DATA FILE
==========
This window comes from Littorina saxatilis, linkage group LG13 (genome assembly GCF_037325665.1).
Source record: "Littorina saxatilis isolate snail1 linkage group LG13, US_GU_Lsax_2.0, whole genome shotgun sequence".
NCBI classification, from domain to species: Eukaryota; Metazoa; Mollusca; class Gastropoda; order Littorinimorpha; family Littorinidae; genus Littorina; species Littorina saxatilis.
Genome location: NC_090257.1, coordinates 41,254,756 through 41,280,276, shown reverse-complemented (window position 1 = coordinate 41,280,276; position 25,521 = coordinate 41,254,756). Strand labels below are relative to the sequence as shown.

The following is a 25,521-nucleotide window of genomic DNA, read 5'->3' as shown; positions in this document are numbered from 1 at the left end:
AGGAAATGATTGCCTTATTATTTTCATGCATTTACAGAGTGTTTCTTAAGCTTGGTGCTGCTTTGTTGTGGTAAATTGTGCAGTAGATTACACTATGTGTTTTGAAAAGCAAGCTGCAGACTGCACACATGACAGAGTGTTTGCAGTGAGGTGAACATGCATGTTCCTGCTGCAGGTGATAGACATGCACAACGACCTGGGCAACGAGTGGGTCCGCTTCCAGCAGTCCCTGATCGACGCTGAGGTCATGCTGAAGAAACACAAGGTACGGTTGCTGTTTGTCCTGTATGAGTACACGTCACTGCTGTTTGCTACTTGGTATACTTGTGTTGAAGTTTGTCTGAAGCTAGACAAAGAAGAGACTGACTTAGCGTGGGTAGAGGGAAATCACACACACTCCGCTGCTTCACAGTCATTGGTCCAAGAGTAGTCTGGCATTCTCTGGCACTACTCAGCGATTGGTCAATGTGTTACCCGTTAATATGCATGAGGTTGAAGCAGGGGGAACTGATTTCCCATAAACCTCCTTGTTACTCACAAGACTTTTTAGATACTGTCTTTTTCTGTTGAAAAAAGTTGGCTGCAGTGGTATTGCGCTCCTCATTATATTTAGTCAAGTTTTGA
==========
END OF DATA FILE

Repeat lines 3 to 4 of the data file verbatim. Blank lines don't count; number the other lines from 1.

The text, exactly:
NCBI classification, from domain to species: Eukaryota; Metazoa; Mollusca; class Gastropoda; order Littorinimorpha; family Littorinidae; genus Littorina; species Littorina saxatilis.
Genome location: NC_090257.1, coordinates 41,254,756 through 41,280,276, shown reverse-complemented (window position 1 = coordinate 41,280,276; position 25,521 = coordinate 41,254,756). Strand labels below are relative to the sequence as shown.